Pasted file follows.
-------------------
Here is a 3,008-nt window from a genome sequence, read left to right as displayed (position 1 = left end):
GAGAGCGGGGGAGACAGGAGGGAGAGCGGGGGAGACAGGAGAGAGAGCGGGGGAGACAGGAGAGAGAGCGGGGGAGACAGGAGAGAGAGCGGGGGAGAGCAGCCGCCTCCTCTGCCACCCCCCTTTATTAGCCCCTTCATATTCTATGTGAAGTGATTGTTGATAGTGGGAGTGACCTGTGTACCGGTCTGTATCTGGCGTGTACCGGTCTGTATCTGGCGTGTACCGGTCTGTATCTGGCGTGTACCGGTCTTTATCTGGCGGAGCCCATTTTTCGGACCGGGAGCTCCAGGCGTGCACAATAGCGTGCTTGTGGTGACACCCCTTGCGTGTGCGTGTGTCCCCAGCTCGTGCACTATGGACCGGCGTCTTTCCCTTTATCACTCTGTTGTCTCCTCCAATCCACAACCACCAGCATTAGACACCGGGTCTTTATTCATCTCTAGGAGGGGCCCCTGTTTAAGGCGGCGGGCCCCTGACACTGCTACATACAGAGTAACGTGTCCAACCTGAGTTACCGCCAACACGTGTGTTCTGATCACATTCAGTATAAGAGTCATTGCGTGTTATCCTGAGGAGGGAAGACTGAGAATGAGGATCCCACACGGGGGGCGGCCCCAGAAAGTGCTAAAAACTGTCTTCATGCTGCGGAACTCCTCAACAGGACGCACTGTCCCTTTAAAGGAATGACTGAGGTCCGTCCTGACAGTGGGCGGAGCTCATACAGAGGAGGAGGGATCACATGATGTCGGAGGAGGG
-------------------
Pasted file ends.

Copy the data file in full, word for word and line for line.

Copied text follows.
Here is a 3,008-nt window from a genome sequence, read left to right as displayed (position 1 = left end):
GAGAGCGGGGGAGACAGGAGGGAGAGCGGGGGAGACAGGAGAGAGAGCGGGGGAGACAGGAGAGAGAGCGGGGGAGACAGGAGAGAGAGCGGGGGAGAGCAGCCGCCTCCTCTGCCACCCCCCTTTATTAGCCCCTTCATATTCTATGTGAAGTGATTGTTGATAGTGGGAGTGACCTGTGTACCGGTCTGTATCTGGCGTGTACCGGTCTGTATCTGGCGTGTACCGGTCTGTATCTGGCGTGTACCGGTCTTTATCTGGCGGAGCCCATTTTTCGGACCGGGAGCTCCAGGCGTGCACAATAGCGTGCTTGTGGTGACACCCCTTGCGTGTGCGTGTGTCCCCAGCTCGTGCACTATGGACCGGCGTCTTTCCCTTTATCACTCTGTTGTCTCCTCCAATCCACAACCACCAGCATTAGACACCGGGTCTTTATTCATCTCTAGGAGGGGCCCCTGTTTAAGGCGGCGGGCCCCTGACACTGCTACATACAGAGTAACGTGTCCAACCTGAGTTACCGCCAACACGTGTGTTCTGATCACATTCAGTATAAGAGTCATTGCGTGTTATCCTGAGGAGGGAAGACTGAGAATGAGGATCCCACACGGGGGGCGGCCCCAGAAAGTGCTAAAAACTGTCTTCATGCTGCGGAACTCCTCAACAGGACGCACTGTCCCTTTAAAGGAATGACTGAGGTCCGTCCTGACAGTGGGCGGAGCTCATACAGAGGAGGAGGGATCACATGATGTCGGAGGAGGG